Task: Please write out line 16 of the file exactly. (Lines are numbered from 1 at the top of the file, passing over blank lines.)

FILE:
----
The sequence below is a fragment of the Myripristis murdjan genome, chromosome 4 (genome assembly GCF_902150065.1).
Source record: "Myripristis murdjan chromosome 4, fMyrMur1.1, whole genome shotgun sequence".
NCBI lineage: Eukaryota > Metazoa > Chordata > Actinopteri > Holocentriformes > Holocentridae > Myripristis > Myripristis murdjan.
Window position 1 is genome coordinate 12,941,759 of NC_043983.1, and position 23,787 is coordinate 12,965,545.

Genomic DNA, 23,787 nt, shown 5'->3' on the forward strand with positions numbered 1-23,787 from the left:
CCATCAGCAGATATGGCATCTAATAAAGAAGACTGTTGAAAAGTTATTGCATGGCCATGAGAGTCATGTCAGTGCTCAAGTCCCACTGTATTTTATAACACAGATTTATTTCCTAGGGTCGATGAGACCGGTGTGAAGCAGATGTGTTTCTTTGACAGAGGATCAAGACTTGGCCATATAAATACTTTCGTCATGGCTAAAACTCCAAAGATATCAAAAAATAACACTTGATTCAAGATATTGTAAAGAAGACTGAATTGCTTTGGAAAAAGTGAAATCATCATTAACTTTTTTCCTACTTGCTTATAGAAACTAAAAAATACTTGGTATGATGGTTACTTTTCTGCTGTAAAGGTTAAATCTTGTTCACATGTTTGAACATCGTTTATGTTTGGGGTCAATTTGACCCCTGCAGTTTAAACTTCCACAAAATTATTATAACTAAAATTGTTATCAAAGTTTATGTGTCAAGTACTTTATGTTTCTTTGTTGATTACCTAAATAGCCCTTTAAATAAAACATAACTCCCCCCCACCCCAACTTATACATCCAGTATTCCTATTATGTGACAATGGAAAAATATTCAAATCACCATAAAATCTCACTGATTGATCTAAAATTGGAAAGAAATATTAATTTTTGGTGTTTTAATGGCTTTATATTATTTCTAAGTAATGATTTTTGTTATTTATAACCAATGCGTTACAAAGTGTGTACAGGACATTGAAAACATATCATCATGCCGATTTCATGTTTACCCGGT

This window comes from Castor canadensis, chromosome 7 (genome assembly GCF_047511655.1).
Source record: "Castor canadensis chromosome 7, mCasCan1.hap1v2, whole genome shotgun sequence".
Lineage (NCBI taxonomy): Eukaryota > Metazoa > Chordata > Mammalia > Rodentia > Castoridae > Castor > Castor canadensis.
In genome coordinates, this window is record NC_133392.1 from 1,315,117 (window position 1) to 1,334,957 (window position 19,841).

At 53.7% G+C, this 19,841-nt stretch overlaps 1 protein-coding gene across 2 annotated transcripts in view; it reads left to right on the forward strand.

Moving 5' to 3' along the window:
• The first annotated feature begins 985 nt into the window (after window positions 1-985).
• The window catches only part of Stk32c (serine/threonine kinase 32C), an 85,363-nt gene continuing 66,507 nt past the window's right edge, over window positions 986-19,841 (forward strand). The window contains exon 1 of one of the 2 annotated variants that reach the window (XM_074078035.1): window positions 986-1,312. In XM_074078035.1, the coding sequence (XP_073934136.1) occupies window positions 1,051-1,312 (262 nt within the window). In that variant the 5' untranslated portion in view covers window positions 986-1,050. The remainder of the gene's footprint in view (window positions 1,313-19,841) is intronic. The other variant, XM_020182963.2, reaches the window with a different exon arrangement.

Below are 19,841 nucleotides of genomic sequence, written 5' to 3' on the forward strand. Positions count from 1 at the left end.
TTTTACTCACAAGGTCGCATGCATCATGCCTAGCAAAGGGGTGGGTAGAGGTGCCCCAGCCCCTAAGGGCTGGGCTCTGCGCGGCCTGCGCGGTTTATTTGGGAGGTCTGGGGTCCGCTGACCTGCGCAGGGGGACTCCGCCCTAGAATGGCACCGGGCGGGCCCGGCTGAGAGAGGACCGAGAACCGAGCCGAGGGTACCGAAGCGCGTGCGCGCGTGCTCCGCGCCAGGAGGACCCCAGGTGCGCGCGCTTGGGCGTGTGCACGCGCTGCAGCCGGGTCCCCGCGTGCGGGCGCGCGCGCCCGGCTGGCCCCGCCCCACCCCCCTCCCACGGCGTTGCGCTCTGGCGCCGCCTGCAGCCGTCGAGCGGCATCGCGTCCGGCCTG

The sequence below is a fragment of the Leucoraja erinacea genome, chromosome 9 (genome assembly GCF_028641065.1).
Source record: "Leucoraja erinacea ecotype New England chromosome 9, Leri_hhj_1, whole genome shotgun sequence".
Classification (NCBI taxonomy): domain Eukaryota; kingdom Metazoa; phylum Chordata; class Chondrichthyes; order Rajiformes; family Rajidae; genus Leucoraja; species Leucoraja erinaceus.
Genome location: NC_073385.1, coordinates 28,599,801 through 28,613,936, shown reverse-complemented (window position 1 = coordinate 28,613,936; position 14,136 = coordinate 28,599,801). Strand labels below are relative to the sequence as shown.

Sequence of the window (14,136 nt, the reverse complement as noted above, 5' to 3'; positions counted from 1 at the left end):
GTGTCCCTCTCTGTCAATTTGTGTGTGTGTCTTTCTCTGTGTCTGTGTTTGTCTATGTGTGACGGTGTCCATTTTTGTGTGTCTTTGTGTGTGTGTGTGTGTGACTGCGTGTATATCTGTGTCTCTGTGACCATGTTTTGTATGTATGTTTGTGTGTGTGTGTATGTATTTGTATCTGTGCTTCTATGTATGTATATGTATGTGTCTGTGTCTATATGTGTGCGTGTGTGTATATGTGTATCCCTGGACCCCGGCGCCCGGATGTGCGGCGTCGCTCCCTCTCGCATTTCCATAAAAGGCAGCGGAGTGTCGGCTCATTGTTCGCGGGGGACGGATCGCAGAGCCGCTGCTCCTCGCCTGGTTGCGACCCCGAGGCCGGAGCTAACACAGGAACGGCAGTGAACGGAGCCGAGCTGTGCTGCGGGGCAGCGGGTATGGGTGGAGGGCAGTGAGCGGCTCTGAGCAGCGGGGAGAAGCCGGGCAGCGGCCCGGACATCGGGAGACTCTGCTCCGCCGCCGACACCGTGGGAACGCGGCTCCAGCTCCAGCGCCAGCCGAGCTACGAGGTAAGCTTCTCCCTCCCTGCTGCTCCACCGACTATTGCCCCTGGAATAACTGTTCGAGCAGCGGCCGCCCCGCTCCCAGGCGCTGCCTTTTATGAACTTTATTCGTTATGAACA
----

TTTTACTCACAAGGTCGCATGCATCATGCCTAGCAAAGGGGTGGGTAGAGGTGCCCCAGCCCCTAAGGGCTGGGCTCTGCGCGGCCTGCGCGGTTTATTTGGGAGGTCTGGGGTCCGCTGACCTGCGCAGGGGGACTCCGCCCTAGAATGGCACCGGGCGGGCCCGGCTGAGAGAGGACCGAGAACCGAGCCGAGGGTACCGAAGCGCGTGCGCGCGTGCTCCGCGCCAGGAGGACCCCAGGTGCGCGCGCTTGGGCGTGTGCACGCGCTGCAGCCGGGTCCCCGCGTGCGGGCGCGCGCGCCCGGCTGGCCCCGCCCCACCCCCCTCCCACGGCGTTGCGCTCTGGCGCCGCCTGCAGCCGTCGAGCGGCATCGCGTCCGGCCTG